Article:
A very good attempt to address the objectives of the assessment task with an emphasis on those elements requiring critical review.   A generally clear line of critical and evaluative argument is presented. Relationships between statements and sections are easy to follow, and there is a sound, coherent structure.   A very good range of relevant sources is used in a largely consistent way as supporting evidence.  There is use of some sources beyond recommended texts.  Correctly referenced in the main.   The answer demonstrates a very good understanding of theories, concepts and issues, with evidence of reading beyond the recommended minimum.  Well organised and clearly written.  
Lower Second


52, 55, 58



Competently addresses objectives, but may contain errors or omissions and critical discussion of issues may be superficial or limited in places.



  Some critical discussion, but the argument is not always convincing, and the work is descriptive in places, with over-reliance on the work of others.


  A range of relevant sources is used, but the critical evaluation aspect is not fully presented.  There is limited use of sources beyond the standard recommended materials.  Referencing is not always correctly presented.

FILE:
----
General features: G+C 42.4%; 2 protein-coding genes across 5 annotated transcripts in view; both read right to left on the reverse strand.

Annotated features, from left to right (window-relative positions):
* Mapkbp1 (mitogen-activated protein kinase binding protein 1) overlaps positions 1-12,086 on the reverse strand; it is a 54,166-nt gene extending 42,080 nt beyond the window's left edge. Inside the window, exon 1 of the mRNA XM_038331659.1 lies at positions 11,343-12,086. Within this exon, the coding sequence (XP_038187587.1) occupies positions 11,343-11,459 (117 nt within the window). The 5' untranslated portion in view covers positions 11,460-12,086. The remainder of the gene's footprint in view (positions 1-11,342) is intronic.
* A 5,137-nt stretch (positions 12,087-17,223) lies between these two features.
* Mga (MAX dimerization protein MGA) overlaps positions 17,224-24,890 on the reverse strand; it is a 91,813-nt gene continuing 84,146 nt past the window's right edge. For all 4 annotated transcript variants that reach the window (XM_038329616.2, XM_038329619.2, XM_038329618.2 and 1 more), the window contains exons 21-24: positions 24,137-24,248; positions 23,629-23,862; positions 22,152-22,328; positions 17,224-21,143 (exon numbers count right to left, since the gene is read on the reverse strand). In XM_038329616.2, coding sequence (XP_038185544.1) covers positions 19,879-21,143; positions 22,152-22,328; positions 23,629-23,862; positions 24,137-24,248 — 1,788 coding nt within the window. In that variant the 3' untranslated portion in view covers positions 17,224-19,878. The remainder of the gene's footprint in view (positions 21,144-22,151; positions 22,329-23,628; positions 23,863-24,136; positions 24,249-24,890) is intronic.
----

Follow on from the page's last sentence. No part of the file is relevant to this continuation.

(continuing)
The answer demonstrates a good understanding of some relevant theories, concepts and issues, but there are some errors and irrelevant material included.  The structure lacks clarity.  


42, 45, 48



Addresses most objectives of the assessment task, with some notable omissions.  The structure is unclear in parts, and there is limited analysis.   The work is descriptive with minimal critical discussion and limited theoretical engagement.   A limited range of relevant sources are used, without appropriate presentation as supporting or conflicting evidence, and very limited critical analysis. Referencing has some errors.   Some understanding is demonstrated but is incomplete, and there is evidence of limited research on the topic. Poor structure and presentation, with few and/or poorly presented references.  


35, 30, 20, 10, 0



Some deviation from the objectives of the assessment task.  May not consistently address the assignment brief.  At the lower end fails to answer the question set or address the learning outcomes.  There is minimal evidence of analysis or evaluation.   Descriptive with no evidence of theoretical engagement, critical discussion or theoretical engagement.  At the lower end displays a minimal level of understanding.   Very limited use and application of relevant sources as supporting evidence.  At the lower end demonstrates a lack of real understanding.  Poor presentation of references.   Whilst some relevant material is present, the level of understanding is poor with limited evidence of wider reading. Poor structure and poor presentation, including referencing. At the lower end there is evidence of a lack of comprehension, resulting in an assignment which is well below the required standard.  
Late submission